The skin care brand previously known as Dr. Brandt Skincare, founded by dermatological pioneer Dr. Fredric Brandt, has undergone a face lift.
Dr. Brandt Integrative Dermatology has reformulated its products to be vegan and cruelty free with a no-list of 1,700 ingredients. The products are comprised of, at a minimum, 85 percent natural origin ingredients. Packaging is at least 80 percent recyclable.
The brand is starting with its hero franchises, including Needles No More, which is rolling out to its full distribution — including Sephora, Ulta Beauty and Macy’s — this month. Dr. Brandt is also rethinking its microdermabrasion products, as well as its ID-Stress range.
“We’ve been in business for 25 years,” said Stéphane Colleu, the brand’s chief executive officer. “We knew our brand needed to evolve. The market has shifted a lot and the expectation from the consumer and the market from our retailers has changed considerably….It wasn’t easy to tackle, but it was important to keeping our brand relevant for the next 10 to 15 years.”
Part of those priorities include sustainability and products with “clean” formulations, and the other piece is social responsibility. “We created the Dr. Brandt Foundation after Dr. Brandt passed away, and our commitment to society is to de-stigmatize the conversation around mental health and self care,” Colleu said. Part of that will be programs aimed at providing mental health resources to those in youth centers, schools and foster care, including animal-assisted therapy.
That also ladders up to Dr. Brandt’s broader repositioning. Among the heritage clinical skin care brands, Colleu updated the brand’s tag line to include “Integrative Dermatology” to better reflect its holistic approach to beauty.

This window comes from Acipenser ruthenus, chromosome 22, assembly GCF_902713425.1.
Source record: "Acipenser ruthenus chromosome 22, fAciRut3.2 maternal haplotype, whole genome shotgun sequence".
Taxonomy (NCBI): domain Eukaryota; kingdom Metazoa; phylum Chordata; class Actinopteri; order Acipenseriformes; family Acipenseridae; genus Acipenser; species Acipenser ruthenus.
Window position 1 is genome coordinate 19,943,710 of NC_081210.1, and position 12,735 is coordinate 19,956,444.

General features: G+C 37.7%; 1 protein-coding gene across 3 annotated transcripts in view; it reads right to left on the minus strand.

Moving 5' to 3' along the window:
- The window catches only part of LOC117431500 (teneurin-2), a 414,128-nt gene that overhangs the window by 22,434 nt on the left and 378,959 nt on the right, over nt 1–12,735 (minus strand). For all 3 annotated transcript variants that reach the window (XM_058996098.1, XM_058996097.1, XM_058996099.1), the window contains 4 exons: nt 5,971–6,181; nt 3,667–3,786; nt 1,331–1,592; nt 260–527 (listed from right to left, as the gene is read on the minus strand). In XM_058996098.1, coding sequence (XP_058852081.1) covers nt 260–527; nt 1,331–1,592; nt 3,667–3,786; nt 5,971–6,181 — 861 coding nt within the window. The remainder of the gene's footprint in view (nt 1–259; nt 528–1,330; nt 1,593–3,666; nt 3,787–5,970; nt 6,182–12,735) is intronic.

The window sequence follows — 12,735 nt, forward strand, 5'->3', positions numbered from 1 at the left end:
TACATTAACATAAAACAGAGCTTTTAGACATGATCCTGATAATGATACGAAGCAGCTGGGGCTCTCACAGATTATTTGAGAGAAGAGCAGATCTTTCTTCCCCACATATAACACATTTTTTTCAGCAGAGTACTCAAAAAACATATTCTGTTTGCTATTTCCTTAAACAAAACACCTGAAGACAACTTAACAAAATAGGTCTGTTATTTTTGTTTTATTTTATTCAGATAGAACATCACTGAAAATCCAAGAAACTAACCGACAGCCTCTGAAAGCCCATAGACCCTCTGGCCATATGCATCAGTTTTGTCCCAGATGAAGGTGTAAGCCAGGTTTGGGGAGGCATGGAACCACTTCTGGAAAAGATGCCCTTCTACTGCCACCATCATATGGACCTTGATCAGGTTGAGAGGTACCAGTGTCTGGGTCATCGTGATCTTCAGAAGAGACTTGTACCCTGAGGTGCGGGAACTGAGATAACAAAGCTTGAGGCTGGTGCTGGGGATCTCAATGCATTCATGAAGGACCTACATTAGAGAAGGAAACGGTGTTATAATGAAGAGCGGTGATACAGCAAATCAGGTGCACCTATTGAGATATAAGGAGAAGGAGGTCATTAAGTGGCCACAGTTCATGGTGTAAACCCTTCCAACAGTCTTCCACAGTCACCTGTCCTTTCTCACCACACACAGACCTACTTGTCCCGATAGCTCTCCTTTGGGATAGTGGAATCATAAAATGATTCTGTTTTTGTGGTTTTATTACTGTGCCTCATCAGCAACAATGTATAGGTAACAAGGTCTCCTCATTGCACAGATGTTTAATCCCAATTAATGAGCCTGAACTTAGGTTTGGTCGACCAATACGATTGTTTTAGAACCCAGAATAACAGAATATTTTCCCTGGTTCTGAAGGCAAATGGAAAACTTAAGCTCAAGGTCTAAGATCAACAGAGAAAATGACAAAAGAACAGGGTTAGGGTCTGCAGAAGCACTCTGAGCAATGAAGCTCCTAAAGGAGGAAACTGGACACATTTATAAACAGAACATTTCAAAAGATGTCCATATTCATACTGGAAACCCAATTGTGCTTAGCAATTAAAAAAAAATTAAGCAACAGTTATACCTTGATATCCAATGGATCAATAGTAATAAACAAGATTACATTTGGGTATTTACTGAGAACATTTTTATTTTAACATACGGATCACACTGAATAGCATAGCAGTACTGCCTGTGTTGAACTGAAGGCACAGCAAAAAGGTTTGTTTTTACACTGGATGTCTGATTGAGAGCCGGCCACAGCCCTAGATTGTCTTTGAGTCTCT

“We want to go above and beyond dermatology, and now we’ve seen that more in beauty. What we’re trying to do is reflect that the scientific world has much more data than in past decades that your skin can be affected from the inside and the outside,” he said. “Integrative dermatology has different layers: environmental, biological and psychological states.”
He’s also tapped the first medical experts for the brand since Dr. Brandt’s death in 2015. They include a dermatologist, a psycho-dermatologist, a nutritionist and an aesthetician.
“This is how we are communicating our mindset, and not everyone talks like this. We are hoping to educate on well-being, lifestyle and modern health,” Colleu said. Though he didn’t comment on sales, industry sources think the brand will exceed a volume of $20 million in 2023.
Education will also be the focus on social media platforms. “Social channels are important for the new generation, and that’s really important to make sure you can be one of their skin care solutions,” Colleu said, adding that the current Dr. Brandt shoppers average at about 35, given that the brand has franchises for consumers ranging from 20 years old to over 65.
“Dr. Brandt has been back in front of the beaty industry because people are looking for efficacious and solution-driven products from a very legit skin care brand,” Colleu said. “We didn’t resonate enough with the new generations because of the stories behind it, so we made sure everything is safe and sustainable. But the mission, at the end of the day, is still to provide solutions.”